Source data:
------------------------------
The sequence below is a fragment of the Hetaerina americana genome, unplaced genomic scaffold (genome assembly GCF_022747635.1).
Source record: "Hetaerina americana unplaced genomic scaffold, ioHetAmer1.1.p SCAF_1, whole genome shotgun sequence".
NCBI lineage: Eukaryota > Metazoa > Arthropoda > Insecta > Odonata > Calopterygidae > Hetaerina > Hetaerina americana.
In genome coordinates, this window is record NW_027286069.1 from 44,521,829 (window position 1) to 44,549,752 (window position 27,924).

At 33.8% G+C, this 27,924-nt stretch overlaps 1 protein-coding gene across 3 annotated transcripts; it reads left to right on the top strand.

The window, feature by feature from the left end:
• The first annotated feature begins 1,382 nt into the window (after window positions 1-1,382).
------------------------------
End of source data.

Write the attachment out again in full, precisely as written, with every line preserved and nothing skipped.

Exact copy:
The sequence below is a fragment of the Hetaerina americana genome, unplaced genomic scaffold (genome assembly GCF_022747635.1).
Source record: "Hetaerina americana unplaced genomic scaffold, ioHetAmer1.1.p SCAF_1, whole genome shotgun sequence".
NCBI lineage: Eukaryota > Metazoa > Arthropoda > Insecta > Odonata > Calopterygidae > Hetaerina > Hetaerina americana.
In genome coordinates, this window is record NW_027286069.1 from 44,521,829 (window position 1) to 44,549,752 (window position 27,924).

At 33.8% G+C, this 27,924-nt stretch overlaps 1 protein-coding gene across 3 annotated transcripts; it reads left to right on the top strand.

The window, feature by feature from the left end:
• The first annotated feature begins 1,382 nt into the window (after window positions 1-1,382).